In debunking each chosen case, Loxton and Prothero mix personal testimony with deep historical scholarship. Whereas Prothero pulls back the curtain on how shows like MonsterQuest are shams that try to doctor scenes and obscure the questionable credentials of their star experts, Loxton uses his experience as a shepherd to show how your eyes – and mind – can play tricks on you in even familiar surroundings. Seen out of the corner of your eye at the right time of time, an inanimate stump might seem to be Bigfoot, while what seems to be a dog at the edge of the herd can turn out to be a mother grizzly and her cubs. Matched with the historical breakdowns of where monstrous myths come from and how they’re disseminated, the personal accounts will undoubtedly assist readers in developing a well-functioning bullshit detection kit.

If the book has any flaw, it’s that Loxton and Prothero can sometimes get a little lost in the nitty gritty of their arguments. The book’s friendly tone temporarily dries up in the sea serpent chapter during a prolonged discussion of how images of imaginary hippocamps – solely artistic inventions that were half horse, half fish – were incorporated into descriptions of marine monsters, and the final chapter on the nature of paranormal belief loses some of the book’s warmth to a more textbook feel. But, to some extent, this is difficult to avoid. Cryptozoology is based on blurry photos and exciting encounters, whereas the science and historical detectivework behind the legends must take a more careful and staid approach in order to successfully debunk nonsense. In the end, Loxton and Prothero show that “cryptozoology” done properly and with a skeptical eye is not much different than zoology. The search for cryptids ballyhooed in books and basic cable programs is entertaining, but typically relies more on wishful thinking than science.

Yet Abominable Science isn’t solely about monsters. Cryptozoology acts as a foil to introduce readers to the basics of skeptical inquiry and argument. And such a book is sorely needed given how Loxton and Prothero ably demonstrate how easily we can fool ourselves. In an example relevant to sightings of giant sharks, sasquatch, and other aberrations, consider a tale related in the book’s sea serpent section. In 1881, Captain J.H. Taylor recounted how “an enormous monster”, more than one hundred feet long, was seen snaking into India’s Madras Harbor. Onlookers could swear they could see the beast’s hair and eyes. The military scrambled to bombard the threat, only to find that they had just attacked a huge chunk of seaweed. Even people in authority, who we might consider as trustworthy and upstanding, can be easily fooled.

The greatest strength of Abominable Science is the toolkit the book presents for examining extraordinary claims. Readers need not be enamored with monsters to gain a better standard of evidence evaluation from the book. Cryptozoology may be mostly harmless, but it could be a sign of pernicious problems.

Does it really matter that people go out into the woods on a regular basis looking for Sasquatch or spend hours hoping that the head of Cadborosaurus will break the waves off British Columbia? Not really. Belief in the Yeti and similar creatures is absurd, as Loxton argues, but not directly harmful. Yet I’ve also argued Prothero’s point that the pervasive belief in cryptids and associated phenomena can be symptomatic of how much our culture is led by gut feelings and intuition rather than thinking about evidence. Even a documentary that is totally fake, and even admits that it’s a fabrication, can convince many viewers that mermaids are real for no other reason that “much of the ocean is unexplored.” Thought stops there.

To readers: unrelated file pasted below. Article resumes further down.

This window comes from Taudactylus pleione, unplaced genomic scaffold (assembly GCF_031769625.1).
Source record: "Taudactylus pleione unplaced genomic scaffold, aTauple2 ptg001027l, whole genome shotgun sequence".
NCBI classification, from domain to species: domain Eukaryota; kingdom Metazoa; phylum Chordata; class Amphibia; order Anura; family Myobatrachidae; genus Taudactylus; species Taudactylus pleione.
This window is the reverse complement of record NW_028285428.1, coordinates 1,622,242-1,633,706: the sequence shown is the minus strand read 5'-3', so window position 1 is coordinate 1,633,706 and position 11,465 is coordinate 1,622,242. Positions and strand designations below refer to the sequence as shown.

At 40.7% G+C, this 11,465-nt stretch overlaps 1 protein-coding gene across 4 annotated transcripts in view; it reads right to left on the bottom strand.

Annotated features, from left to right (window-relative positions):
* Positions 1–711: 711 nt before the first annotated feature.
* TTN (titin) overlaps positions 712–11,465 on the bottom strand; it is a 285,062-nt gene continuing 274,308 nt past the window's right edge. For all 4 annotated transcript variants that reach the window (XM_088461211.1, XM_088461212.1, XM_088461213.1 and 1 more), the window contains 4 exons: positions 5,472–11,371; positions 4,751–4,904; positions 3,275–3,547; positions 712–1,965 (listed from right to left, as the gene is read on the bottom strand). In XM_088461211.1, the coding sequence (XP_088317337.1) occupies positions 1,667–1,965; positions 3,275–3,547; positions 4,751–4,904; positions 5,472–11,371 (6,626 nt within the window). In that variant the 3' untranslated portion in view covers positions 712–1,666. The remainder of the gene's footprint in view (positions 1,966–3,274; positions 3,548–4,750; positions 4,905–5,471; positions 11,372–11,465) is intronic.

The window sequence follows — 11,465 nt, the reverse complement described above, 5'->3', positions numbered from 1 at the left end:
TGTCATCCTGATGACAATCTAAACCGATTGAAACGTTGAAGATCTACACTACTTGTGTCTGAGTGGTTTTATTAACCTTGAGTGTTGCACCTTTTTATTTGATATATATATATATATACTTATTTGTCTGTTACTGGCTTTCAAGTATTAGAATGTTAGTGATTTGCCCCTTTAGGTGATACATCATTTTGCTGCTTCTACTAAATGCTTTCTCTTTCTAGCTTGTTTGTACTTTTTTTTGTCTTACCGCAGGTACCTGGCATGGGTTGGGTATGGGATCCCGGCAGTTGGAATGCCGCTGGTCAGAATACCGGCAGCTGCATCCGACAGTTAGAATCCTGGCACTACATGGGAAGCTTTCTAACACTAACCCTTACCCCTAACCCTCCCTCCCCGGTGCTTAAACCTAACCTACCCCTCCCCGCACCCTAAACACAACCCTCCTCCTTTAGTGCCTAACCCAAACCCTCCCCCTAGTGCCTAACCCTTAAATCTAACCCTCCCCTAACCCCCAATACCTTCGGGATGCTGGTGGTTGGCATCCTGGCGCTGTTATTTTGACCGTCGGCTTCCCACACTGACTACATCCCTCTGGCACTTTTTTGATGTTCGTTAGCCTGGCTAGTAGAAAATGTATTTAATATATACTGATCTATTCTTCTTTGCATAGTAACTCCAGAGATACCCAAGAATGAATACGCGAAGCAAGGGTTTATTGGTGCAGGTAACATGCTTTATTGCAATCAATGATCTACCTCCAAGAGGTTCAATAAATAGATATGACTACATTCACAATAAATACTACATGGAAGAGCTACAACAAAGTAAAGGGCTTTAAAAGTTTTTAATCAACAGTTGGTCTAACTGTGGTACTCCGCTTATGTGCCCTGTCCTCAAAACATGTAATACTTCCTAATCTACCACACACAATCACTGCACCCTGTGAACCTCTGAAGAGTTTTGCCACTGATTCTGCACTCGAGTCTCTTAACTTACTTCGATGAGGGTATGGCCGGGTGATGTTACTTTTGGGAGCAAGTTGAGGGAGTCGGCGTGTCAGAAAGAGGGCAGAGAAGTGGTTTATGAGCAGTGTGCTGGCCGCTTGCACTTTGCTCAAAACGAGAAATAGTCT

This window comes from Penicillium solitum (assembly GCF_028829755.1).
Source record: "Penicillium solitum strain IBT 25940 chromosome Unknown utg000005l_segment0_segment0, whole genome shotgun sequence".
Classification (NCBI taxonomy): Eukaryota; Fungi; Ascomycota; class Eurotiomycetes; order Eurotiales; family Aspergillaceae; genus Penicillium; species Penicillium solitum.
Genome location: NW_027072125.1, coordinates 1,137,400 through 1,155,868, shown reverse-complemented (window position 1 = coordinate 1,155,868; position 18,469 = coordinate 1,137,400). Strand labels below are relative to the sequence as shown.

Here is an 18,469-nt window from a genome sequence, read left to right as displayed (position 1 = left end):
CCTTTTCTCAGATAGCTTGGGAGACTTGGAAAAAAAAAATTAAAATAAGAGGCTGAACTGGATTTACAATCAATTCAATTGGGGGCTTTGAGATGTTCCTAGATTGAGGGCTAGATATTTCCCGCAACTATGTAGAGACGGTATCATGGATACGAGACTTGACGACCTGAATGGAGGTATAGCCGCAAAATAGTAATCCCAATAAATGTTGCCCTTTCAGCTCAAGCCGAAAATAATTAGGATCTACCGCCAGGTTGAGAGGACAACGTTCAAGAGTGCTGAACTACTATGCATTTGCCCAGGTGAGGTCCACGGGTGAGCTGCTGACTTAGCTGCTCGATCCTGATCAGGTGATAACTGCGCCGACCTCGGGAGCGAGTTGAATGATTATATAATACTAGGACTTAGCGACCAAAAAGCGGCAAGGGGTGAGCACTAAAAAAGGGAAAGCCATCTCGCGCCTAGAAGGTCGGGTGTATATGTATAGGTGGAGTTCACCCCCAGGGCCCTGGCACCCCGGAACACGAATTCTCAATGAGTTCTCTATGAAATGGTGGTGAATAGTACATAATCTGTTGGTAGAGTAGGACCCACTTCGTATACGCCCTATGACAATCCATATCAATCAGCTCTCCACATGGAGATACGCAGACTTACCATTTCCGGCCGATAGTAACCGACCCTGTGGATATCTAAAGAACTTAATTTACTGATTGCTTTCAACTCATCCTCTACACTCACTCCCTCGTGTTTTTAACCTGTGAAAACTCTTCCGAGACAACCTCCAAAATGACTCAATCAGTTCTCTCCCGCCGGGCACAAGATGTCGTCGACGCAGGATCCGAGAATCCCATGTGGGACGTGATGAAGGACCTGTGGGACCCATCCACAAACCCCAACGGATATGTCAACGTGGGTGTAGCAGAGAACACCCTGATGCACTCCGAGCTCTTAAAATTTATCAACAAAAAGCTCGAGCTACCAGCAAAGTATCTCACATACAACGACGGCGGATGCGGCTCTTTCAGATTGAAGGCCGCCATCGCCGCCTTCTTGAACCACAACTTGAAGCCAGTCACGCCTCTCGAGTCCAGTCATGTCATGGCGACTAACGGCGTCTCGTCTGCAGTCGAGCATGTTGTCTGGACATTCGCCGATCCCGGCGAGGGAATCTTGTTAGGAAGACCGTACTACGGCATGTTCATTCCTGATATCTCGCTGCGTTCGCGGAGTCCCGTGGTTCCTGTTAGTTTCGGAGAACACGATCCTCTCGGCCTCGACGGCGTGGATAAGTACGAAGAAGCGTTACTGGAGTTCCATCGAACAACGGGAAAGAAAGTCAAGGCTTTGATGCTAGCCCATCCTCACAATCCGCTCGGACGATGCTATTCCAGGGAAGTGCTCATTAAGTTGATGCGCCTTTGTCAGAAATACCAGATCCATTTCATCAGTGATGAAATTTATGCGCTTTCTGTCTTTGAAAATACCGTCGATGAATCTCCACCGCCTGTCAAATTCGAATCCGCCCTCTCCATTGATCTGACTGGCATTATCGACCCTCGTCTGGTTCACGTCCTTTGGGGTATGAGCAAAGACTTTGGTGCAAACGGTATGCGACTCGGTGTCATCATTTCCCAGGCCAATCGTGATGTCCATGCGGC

The “cryptids” Loxton and Prothero dissect are cultural constructions. We made the monsters. That means that the legends, squishy and transmutable as they are, will probably be with us for some time to come. But I hope that Abominable Science convinces readers of that fact so that we can enjoy the myths as what they are – reflections of our wonder and fear from when we venture out into the nighttime woods or swim out to that frightening point where our feet can no longer touch the bottom.

There are 9 Comments. Add Yours.

  1. Sparticus
    August 4, 2013

    Heh, I watch Monster Hunter sometimes when they do showcases on strange critters I’ve never heard of, but I like mythology and folkore and there’s a lot of nifty monsters out there that are notoriously hard search for since there’s no good starting point. The pseudo-science gets really annoying though – It would be a great show if they came at it more from a historical “what if” angle than a Serious Search For A Mysterious Cryptid angle, and go into the lore, and similar monsters found elsewhere.

    Don’t even get me started on Ancient Aliens. >.<

  2. Shelldigger
    August 5, 2013

    Grrrr, you just had to mention AA, didnt you? Just the thought of that load of bovine excrement gets my blood boiling…I love my wife, I really do, but for whatever reason she will watch that show. I can’t be in the same room, or even within earshot of it.

  3. B
    August 5, 2013

    I used to love reading about Champ, the ‘sea monster’ in Lake Champlain, VT. When I realized that it was often compared to a plesiosaur – and plesiosaurs are real (but extinct), that was just as cool as trying to spy Champy from the ferry. You can see plesiosaur fossils in many museums, and marvel at their size and structure in person instead of wildly speculating about fictional creatures. Nature is rad, all on its own.

  4. Jonny O
    August 6, 2013